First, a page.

Today's Paper Search Latest Coronavirus Families Core values App Listen Story ideas iPad Weather Newsletters Obits Puzzles Archive
ADVERTISEMENT
story.lead_photo.caption President Donald Trump speaks Tuesday outside the White House. He says he will not accept a reauthorization of surveillance provisions unless he receives a reforms bill from Congress. (AP/Manuel Balce Ceneta)

WASHINGTON -- President Donald Trump told his attorney general and top GOP lawmakers he will not extend surveillance authorities that expire this month unless Congress sends him a bill that incorporates changes, according to a senator present for the Tuesday night meeting at the White House.

Sen. Rand Paul, R-Ky., who has led efforts to curtail the federal government's ability to spy on Americans, said Trump "made it exceedingly clear" he will not accept a straight reauthorization of the surveillance provisions. Trump wants changes before he will sign the bill into law, Paul said.

"The president said he's not signing without something happening," Paul told reporters after the nearly 90-minute meeting with top lawmakers. "He pushed back very vigorously and said, 'We're not doing this.'"

Another person familiar with the meeting confirmed the account. The person was unauthorized to discuss the meeting and granted anonymity.

At the White House, Attorney General William Barr made the case to the president that the Justice Department could make regulatory changes to satisfy the critics of the surveillance programs. Barr and Senate Majority Leader Mitch McConnell want to simply renew the surveillance authority and work on changes that eventually could be legislation. McConnell made his preference for that approach known at the meeting, those involved said.

But Barr and McConnell were outnumbered by the others who attended the meeting that included House Republican leader Kevin McCarthy and Republican Reps. Doug Collins, Mark Meadows and Jim Jordan. Paul, Meadows and Jordan have advocated an overhaul of the surveillance laws and have been pressing Trump to go along. Sen. Lindsey Graham, R-S.C., who was also present, has sided with Barr's approach, pushing for continuing the surveillance and taking the months ahead to work out the reforms.

"The president didn't accept that," Paul said.

Barr has urged Congress to quickly renew the provisions, which are used by the Justice Department to fight terrorism. McConnell and House Speaker Nancy Pelosi, D-Calif., are supportive, but each side has lawmakers who are critical of the surveillance tools and want to make changes.

Bipartisan negotiations are ongoing as the provisions are set to expire March 15.

No resolution was reached Tuesday, those involved said. Paul indicated the president may be willing to consider a stopgap measure that continues the surveillance provisions for another week or so if the talks are progressing.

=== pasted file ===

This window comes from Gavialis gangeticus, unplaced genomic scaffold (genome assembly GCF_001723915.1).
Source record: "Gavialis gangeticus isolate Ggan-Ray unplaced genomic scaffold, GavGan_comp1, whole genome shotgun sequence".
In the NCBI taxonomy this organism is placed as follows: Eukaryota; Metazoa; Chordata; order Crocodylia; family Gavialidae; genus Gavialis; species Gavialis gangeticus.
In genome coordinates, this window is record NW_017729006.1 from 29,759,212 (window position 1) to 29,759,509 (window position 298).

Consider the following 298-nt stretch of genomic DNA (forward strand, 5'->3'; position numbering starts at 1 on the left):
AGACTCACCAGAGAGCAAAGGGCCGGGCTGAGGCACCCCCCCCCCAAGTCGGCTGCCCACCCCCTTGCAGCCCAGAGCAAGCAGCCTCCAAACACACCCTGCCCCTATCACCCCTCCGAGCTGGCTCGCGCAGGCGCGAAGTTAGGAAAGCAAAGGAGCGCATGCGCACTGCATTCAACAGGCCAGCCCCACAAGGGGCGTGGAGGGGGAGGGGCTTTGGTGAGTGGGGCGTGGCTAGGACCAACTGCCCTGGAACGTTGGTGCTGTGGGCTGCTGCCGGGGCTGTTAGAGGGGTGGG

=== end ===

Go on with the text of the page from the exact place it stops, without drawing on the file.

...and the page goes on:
McCarthy has said he is working with Democrats in the House and is optimistic that changes can be hammered out in time to vote before the provisions expire next week. Paul said McCarthy told Trump as much at the meeting.

At issue are three surveillance provisions, including one that permits the FBI to obtain court orders to collect business records on subjects in national security investigations. Another, known as the "roving wiretap" provision, permits surveillance on subjects even after they've changed phones. The third allows agents to monitor subjects who don't have ties to international terrorism organizations.

The FBI calls the provisions vital in the fight against terrorism and stresses that none are tied to the surveillance problems identified by the Justice Department inspector general during its investigation into the Russia probe. The inspector general said in a report last year that the FBI made serious mistakes and omissions during four applications to eavesdrop on former Trump campaign adviser Carter Page, including omitting information that did not support their suspicions that Page was an asset of a foreign government.

House Intelligence Committee Chairman Adam Schiff, D-Calif., and House Judiciary Committee Chairman Jerrold Nadler, D-N.Y., have introduced their own legislation that would make some changes to the law, but it has stalled because it does not go as far as many Democrats would like.

Schiff said Tuesday that he is negotiating with the Democrats who want more changes and with Republicans, but it's unclear if they will find agreement.

Some Senate Republicans have suggested adding an extension to legislation to provide dollars to the coronavirus outbreak, but Schiff, McCarthy, Pelosi and other House lawmakers have said they want it to move separately.

Schiff said that in negotiations they have "incorporated a lot of the proposals in terms of privacy protections, and I think narrowed significantly the differences on any remaining issues."

"I hope we can get to yes, and then we'll have to see where the Republicans are," Schiff said. "What I'm focused on doing is coming up with a bill that's good policy, that has good reforms in it that preserve our ability to get the intelligence we need to protect the country."

Information for this article was contributed by Michael Balsamo and Aamer Madhani of The Associated Press.

A Section on 03/04/2020

Print Headline: Trump rejects surveillance extension

ADVERTISEMENT

Sponsor Content

COMMENTS - It looks like you're using Internet Explorer, which isn't compatible with the Democrat-Gazette commenting system. You can join the discussion by using another browser, like Firefox or Google Chrome.
It looks like you're using Microsoft Edge. The Democrat-Gazette commenting system is more compatible with Firefox and Google Chrome.
ADVERTISEMENT
ADVERTISEMENT
ADVERTISEMENT